I recently read Stephen Jay Gould's essay on "Natural Selection and the Human Brain", from his collection, The Panda's Thumb.
Anti-slavery theoryby Phil Webster
In his review of Darwin's Sacred Cause, by Adrian Desmond and James Moore, Terry Sullivan (Books, Socialist Review, February 2009) gives some praise to the book, but ends by saying that it is not totally convincing.
Not that long comingby Andrew Stone
I am puzzled by Millie Fry's statement that in 1964 "the civil rights movement had yet to explode onto the scene" (Culture, Socialist Review, February 2009). The Civil Rights Act signed that year by Lyndon Johnson was one index of a long, hard-fought struggle.
A to Z of Socialism
U is for united frontby Ian Birchall
In 1919 the Communist International was born. Throughout Europe and beyond new Communist Parties were founded, generally by splits in mass reformist parties. As anyone who has been through a split knows, the process left behind enormous political and personal bitterness. Yet within a couple of years the Communist International was urging its members to form united fronts with the reformist parties.
Round-up on Afghanistanby Jonathan Neale
The Afghan resistance is spreading and winning. The resistance has largely cut off the Khyber Pass, the main road from Pakistan, and has effective control of half the country.
2666by Mike Gonzalez
Roberto Bolaño, Picador; £20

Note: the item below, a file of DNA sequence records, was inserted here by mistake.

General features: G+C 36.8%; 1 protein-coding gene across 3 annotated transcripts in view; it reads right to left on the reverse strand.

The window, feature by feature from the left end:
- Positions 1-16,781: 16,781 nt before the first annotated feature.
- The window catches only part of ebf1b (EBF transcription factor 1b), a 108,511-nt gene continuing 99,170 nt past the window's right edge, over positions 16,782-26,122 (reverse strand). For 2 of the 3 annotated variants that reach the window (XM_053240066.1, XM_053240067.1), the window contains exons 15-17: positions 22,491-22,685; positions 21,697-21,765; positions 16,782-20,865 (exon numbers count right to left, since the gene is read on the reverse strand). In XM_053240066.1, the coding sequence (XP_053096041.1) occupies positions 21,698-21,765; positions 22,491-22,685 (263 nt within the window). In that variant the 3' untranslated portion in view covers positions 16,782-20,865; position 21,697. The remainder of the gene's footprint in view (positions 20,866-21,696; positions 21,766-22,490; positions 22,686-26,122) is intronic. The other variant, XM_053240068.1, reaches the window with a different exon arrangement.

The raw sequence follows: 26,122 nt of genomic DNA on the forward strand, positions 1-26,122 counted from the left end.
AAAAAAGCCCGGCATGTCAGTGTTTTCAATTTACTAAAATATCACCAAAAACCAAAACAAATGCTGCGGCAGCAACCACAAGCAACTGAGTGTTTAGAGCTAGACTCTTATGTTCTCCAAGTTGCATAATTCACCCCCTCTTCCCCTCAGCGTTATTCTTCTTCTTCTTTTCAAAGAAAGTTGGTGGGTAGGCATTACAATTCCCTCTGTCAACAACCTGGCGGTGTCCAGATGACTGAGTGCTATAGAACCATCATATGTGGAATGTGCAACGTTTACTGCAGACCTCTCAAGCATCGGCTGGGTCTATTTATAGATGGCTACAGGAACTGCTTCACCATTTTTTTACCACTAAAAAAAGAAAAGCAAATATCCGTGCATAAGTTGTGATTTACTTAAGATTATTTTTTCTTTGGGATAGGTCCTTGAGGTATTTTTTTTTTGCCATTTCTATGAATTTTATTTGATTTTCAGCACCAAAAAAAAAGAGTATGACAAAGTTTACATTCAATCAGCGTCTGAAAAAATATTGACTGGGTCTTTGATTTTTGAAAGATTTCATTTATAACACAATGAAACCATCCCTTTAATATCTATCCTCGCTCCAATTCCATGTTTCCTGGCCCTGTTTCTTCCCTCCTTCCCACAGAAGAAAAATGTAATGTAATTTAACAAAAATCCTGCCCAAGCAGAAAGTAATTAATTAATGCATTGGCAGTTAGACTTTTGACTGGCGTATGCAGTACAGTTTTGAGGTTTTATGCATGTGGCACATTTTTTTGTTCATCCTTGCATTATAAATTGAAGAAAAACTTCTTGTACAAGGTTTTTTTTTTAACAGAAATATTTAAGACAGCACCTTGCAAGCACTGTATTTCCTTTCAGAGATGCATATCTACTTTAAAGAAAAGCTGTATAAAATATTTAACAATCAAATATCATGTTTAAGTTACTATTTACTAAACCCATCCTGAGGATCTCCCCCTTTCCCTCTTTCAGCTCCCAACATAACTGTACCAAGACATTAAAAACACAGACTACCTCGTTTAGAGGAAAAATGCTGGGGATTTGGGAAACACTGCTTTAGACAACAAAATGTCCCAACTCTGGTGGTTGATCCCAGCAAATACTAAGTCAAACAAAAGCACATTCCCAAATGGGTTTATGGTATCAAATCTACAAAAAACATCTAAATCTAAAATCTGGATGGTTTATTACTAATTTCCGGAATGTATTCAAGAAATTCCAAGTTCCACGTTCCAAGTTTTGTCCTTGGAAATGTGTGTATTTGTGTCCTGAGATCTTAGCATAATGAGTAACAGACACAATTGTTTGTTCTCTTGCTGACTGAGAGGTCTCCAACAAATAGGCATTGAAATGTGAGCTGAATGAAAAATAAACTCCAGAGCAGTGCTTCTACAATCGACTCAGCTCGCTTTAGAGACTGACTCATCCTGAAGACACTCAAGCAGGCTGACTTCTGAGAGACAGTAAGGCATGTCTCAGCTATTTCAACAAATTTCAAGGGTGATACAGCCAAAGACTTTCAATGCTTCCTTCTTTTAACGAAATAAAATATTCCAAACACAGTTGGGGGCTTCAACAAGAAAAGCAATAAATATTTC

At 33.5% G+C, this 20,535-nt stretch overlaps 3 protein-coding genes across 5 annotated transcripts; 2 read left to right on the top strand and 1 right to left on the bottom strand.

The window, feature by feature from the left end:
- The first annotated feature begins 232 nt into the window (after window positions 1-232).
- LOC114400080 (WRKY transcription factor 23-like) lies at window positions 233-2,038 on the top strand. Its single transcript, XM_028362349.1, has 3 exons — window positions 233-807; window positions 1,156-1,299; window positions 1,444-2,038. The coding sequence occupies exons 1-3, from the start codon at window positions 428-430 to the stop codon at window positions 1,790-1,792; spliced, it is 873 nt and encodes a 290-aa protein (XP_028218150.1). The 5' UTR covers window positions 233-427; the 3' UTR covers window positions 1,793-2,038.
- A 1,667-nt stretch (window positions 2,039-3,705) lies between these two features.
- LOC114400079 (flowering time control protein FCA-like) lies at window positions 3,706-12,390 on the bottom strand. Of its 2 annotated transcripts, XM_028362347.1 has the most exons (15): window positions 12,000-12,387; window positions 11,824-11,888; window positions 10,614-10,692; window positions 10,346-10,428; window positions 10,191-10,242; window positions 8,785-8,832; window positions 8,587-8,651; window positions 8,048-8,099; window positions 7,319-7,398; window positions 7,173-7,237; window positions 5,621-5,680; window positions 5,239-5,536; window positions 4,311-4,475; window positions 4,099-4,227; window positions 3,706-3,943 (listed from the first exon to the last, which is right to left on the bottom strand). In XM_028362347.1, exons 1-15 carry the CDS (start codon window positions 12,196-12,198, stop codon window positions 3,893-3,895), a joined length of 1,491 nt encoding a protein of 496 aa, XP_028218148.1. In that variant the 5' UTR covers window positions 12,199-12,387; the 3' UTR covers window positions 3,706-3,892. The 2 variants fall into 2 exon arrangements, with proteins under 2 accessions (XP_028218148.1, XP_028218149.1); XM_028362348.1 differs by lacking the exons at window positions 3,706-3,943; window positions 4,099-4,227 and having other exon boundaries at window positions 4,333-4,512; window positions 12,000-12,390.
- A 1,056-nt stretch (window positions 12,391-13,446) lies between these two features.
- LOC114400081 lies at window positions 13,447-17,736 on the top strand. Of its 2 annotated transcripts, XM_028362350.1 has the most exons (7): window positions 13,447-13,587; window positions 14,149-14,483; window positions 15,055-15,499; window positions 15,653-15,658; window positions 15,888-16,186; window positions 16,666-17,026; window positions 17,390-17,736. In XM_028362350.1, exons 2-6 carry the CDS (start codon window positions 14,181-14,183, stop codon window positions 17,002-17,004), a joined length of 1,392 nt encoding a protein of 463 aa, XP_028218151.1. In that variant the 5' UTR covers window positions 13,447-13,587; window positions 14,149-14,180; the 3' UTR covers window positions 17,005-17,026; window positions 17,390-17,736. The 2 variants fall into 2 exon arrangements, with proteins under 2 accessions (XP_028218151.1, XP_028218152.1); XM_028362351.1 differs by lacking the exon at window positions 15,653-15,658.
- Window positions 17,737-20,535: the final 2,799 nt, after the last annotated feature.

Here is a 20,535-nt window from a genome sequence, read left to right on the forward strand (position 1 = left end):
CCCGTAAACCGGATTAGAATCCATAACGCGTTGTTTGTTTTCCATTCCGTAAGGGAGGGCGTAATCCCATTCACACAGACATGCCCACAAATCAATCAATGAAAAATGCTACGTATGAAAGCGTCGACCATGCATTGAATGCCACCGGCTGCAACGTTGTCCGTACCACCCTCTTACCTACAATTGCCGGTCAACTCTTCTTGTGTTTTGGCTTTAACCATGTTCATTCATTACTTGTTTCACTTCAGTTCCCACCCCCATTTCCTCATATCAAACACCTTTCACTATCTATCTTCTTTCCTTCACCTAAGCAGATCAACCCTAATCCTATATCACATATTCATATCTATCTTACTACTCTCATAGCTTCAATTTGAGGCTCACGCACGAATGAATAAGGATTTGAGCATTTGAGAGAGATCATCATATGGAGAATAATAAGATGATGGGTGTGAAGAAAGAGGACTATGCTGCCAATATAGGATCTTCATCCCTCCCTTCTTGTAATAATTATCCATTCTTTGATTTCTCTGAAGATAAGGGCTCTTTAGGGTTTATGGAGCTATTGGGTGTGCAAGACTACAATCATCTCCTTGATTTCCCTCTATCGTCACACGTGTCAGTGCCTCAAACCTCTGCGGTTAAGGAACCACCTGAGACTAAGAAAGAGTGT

The Great Financial Crisisby Joseph Choonara
John Bellamy Foster and Fred Magdoff, Monthly Review Press; £10.95
Alone In Berlinby Charlotte Bence
Hans Fallada, Penguin; £20
Marching to the Fault Lineby Mike Simons
Francis Beckett and David Henke, Constable; £20
The Meaning of Sarkozyby Anindya Bhattacharyya
Alain Badiou, Verso; £12.99
The Bases of Empireby Peter Dwyer
Catherine Lutz, Pluto Press; £17.99
Defianceby Judith Orr
Nechama Tec, Oxford University Press; £7.95
New in paperback & children's booksSegregation - Failed Gods - White Tiger - Secret Diary
Il Divoby Tom Behan
Director Paolo Sorrentino; Release date: 20 March
Wendy and Lucyby Louis Bayman
Director Kelly Reichardt; Release date: 6 March
The Classby Jess Edwards
Director Laurent Cantet; Release date: out now
The Pitmen Paintersby Andrew Stone
Director Max Roberts; National Theatre, London, Until 14 April
Video, TV, DVD
The End of Americaby Eamonn Kelly
Directors Ricki Stern and Anne Sundberg